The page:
7 Tips for Healthy Eating at Summer Gatherings

Summertime and the living is easy—but for some, it’s the eating that can be hard. For those who are new to eating food with the goal of health and sustainable wellness, the summertime gathering season can feel like a minefield of food-related challenges and temptations. So, how to eat well and navigate party-time wisely when you have no control over the menu? Here are a few tips to make eating well this summer a veritable piece of cake:

1. Eat First, Party Later

Whether you’re watching your weight, are on an elimination diet, or are simply trying to eat as healthily as possible, get in the habit of eating first, before heading out to summer gatherings. Have a filling smoothie or light meal topped with a tablespoon of hunger-curbing chia seeds to help ensure you don’t arrive at the event ravenous and overdo it on not-so-healthy “party foods.”

2. Pass On The Passed Hors D’oeuvres

Mini-quiches. Pigs-in-blankets. Feta and spinach spanakopita. Mac ’n’ cheese balls. Bacon-wrapped anything. All are pretty typical cocktail-hour nibbles. A couple of these mindlessly nibbled before the main event are an easy way to derail a healthy diet—so keep your distance and resist the urge to graze your way through cocktail hour as you wait for the meal to be served. Can’t resist the premeal noshing? Then arrive late, when hors d’oeuvres service is tailing off (if not finished altogether).

3. Help Out With A Healthy Contribution

For more casual backyard affairs, offer to bring a tray of something delicious (and healthy). You’ll be helping out the host, you’ll boost your rep as a gracious guest—and best of all, you’ll be ensuring that there’ll be a nutritious alternative for you and like-minded eaters to enjoy, with no extra hassle for the host. Think nutrient-dense treats like marinated olives with feta cheese, tuna-stuffed cherry peppers, cut veggies, hummus, leafy greens or lettuce wraps, etc.

4. Find The Rainbow—And Eat It

Summer gatherings often feature overstuffed buffets, virtually buckling under the weight of nutrient-deficient comfort foods like macaroni salad, potato salad, and jello salad with marshmallows (don’t even get me started on that one!). Loaded with mayo and sugar, these so-called salads are major summertime diet-derailers we can all do without. My advice is to leave them on the table and head for the rainbow. Look for any unadulterated, undressed, and mayo-free red, green, yellow, orange, or purple veggie you can find—even if they’re just being used as garnishes on serving dishes—and fill up on them instead.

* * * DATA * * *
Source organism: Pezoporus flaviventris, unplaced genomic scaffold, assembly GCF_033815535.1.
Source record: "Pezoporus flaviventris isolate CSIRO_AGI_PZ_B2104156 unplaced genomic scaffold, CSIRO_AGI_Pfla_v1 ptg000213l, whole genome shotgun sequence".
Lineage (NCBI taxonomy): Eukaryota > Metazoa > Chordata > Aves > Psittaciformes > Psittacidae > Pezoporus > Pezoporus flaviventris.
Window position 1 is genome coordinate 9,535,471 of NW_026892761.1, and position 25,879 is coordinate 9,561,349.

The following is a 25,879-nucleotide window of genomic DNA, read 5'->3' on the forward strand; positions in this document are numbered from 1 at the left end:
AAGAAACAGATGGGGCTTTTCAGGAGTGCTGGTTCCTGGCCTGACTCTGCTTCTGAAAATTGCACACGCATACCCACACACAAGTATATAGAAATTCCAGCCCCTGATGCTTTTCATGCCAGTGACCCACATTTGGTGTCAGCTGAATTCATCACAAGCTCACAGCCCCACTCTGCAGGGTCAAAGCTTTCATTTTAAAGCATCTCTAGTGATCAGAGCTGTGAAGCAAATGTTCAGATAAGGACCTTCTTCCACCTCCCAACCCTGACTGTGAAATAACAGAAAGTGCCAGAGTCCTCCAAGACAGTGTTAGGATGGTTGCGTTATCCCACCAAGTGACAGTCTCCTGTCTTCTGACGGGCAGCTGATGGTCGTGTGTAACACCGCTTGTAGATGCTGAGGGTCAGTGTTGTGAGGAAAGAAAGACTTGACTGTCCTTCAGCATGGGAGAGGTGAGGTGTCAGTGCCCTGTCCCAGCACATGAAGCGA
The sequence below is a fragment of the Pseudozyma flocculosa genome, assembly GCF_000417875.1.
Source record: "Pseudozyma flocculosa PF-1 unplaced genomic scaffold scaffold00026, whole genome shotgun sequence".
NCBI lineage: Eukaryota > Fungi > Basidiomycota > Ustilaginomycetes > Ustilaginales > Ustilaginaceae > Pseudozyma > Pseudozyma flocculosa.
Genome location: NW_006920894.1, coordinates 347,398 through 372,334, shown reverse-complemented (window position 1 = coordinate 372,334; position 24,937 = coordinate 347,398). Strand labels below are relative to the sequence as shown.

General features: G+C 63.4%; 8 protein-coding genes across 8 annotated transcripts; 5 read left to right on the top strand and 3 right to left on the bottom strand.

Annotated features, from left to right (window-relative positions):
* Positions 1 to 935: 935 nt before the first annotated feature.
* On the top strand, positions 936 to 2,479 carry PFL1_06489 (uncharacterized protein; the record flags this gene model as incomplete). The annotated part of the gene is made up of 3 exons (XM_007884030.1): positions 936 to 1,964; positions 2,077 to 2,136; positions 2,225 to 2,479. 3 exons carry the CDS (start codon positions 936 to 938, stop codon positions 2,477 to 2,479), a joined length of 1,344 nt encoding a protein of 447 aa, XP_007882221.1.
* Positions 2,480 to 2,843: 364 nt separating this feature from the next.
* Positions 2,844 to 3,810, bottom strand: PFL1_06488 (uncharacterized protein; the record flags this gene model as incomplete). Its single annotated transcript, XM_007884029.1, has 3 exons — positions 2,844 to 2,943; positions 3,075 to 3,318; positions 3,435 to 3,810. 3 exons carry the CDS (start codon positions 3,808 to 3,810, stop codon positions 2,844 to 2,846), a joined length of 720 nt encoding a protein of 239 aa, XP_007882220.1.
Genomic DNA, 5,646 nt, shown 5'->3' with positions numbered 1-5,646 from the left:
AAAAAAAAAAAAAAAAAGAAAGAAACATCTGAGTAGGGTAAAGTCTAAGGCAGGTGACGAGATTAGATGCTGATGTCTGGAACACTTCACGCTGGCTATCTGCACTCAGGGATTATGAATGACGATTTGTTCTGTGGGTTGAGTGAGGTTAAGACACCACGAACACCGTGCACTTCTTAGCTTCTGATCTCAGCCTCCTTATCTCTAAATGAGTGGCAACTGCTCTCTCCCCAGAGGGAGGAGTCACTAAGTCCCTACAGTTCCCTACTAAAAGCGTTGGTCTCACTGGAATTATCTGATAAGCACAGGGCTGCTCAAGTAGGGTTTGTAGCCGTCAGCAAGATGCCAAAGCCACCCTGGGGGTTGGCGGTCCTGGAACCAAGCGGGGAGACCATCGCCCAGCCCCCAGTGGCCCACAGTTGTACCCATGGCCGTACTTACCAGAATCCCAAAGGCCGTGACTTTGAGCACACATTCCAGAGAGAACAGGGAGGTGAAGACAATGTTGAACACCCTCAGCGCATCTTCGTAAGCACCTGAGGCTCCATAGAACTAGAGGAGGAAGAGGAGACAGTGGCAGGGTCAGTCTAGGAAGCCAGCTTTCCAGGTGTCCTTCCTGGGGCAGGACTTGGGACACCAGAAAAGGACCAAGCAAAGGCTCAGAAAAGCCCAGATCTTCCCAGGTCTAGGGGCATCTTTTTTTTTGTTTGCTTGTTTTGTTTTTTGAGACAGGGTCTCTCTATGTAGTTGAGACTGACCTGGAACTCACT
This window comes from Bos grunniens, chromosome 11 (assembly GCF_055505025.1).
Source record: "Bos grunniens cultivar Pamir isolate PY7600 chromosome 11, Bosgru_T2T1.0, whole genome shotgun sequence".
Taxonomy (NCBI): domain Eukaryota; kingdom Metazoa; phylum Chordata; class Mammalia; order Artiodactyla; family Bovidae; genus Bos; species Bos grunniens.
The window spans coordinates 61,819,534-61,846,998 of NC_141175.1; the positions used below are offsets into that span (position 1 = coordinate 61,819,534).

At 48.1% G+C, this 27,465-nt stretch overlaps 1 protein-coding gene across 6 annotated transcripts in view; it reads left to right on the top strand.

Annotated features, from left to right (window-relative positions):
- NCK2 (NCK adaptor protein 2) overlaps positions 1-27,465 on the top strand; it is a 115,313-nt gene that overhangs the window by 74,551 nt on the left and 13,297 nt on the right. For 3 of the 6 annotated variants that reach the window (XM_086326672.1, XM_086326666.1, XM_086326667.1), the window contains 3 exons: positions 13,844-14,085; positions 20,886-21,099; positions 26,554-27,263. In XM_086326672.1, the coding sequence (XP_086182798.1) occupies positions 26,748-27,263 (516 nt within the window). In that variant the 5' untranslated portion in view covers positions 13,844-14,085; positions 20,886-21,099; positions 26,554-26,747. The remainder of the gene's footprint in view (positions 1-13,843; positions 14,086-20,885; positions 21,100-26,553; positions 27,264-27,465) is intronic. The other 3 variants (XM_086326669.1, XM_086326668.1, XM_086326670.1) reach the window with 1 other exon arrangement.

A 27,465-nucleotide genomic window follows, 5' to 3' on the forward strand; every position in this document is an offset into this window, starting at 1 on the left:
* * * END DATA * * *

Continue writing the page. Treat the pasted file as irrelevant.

5. Don’t Keep Up With The Hard-drinking, Sweaty Joneses

In the summertime, alcohol has various effects, few of them good. For starters, the sugar in booze fuels hunger, and the alcohol helps loosen inhibitions. By the time that second drink hits, you’re considerably less in control of your appetite and more likely to overeat to quash the alcohol-induced munchies. If you’re drinking to cool off, don’t kid yourself—alcohol makes your body run hotter. And when the vessels near the surface of the skin start to dilate, the sweat glands respond by pumping out sweat—making you look anything but cool.

6. Manage Your Dose

If, despite the sweating, you still feel a drink is in order, choose wisely, sticking to drinks that are lower in sugar, like vodka or tequila. Avoid sweet, fruity concoctions. Trade tonic for seltzer. Forgo all juice or sugared soda mixers. If wine is your thing, very dry, low-sugar wines like sauvignon blanc, Italian pinot grigio, and chardonnay are decent bets. But whatever your drink of choice, nurse it—don’t  guzzle—and cut yourself off after the second round. From there, switch to water or seltzer with lots of ice to combat the effects of summertime heat and alcohol-induced dehydration. Head home with a clear head, and wake up hangover-free.

7. Party Mindfully And Savor, Not Scarf, Your Meal

Off to a sit-down dinner? Then it should be fairly easy to eat mindfully. However, when you’re eating off paper plates while standing up at the neighbor’s annual barbecue, mindful eating becomes more of a challenge—but do try. Doing so will slow your eating speed, aid digestion, and help control appetite by giving the satiety hormones in your brain time to catch up with your stomach to let you know you’re full. How to do it: Take a moment to look at your food. Breathe in the aroma of the food on your plate. Take small bites and really taste each one, completely chewing it before swallowing. Have a sip of water every few bites, then put down your knife and fork and take a breather. Repeat the look-breathe-taste-chew-pause process through the remainder of your meal—to savor your food and your meal.

For more ideas on how to eat well when you’re not in charge of the kitchen, check out our tips on how to eat healthy anywhere.

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